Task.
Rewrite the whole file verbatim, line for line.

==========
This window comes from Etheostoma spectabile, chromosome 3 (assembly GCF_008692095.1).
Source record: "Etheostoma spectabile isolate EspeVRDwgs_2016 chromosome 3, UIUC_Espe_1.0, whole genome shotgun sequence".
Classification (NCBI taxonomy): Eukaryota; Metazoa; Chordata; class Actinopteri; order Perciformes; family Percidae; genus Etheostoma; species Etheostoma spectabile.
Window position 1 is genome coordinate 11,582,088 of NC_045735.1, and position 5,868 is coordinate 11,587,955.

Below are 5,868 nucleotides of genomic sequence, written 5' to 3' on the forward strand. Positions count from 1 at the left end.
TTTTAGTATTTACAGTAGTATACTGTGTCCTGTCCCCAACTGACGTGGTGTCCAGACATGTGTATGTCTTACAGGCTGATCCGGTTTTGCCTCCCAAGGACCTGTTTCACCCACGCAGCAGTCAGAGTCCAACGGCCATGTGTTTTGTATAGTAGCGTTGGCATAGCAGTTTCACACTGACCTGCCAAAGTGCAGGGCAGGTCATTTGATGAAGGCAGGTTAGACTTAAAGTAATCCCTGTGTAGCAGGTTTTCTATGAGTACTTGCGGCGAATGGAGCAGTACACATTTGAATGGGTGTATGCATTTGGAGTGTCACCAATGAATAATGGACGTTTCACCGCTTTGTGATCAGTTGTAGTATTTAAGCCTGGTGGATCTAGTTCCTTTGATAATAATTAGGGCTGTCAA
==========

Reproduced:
This window comes from Etheostoma spectabile, chromosome 3 (assembly GCF_008692095.1).
Source record: "Etheostoma spectabile isolate EspeVRDwgs_2016 chromosome 3, UIUC_Espe_1.0, whole genome shotgun sequence".
Classification (NCBI taxonomy): Eukaryota; Metazoa; Chordata; class Actinopteri; order Perciformes; family Percidae; genus Etheostoma; species Etheostoma spectabile.
Window position 1 is genome coordinate 11,582,088 of NC_045735.1, and position 5,868 is coordinate 11,587,955.

Below are 5,868 nucleotides of genomic sequence, written 5' to 3' on the forward strand. Positions count from 1 at the left end.
TTTTAGTATTTACAGTAGTATACTGTGTCCTGTCCCCAACTGACGTGGTGTCCAGACATGTGTATGTCTTACAGGCTGATCCGGTTTTGCCTCCCAAGGACCTGTTTCACCCACGCAGCAGTCAGAGTCCAACGGCCATGTGTTTTGTATAGTAGCGTTGGCATAGCAGTTTCACACTGACCTGCCAAAGTGCAGGGCAGGTCATTTGATGAAGGCAGGTTAGACTTAAAGTAATCCCTGTGTAGCAGGTTTTCTATGAGTACTTGCGGCGAATGGAGCAGTACACATTTGAATGGGTGTATGCATTTGGAGTGTCACCAATGAATAATGGACGTTTCACCGCTTTGTGATCAGTTGTAGTATTTAAGCCTGGTGGATCTAGTTCCTTTGATAATAATTAGGGCTGTCAA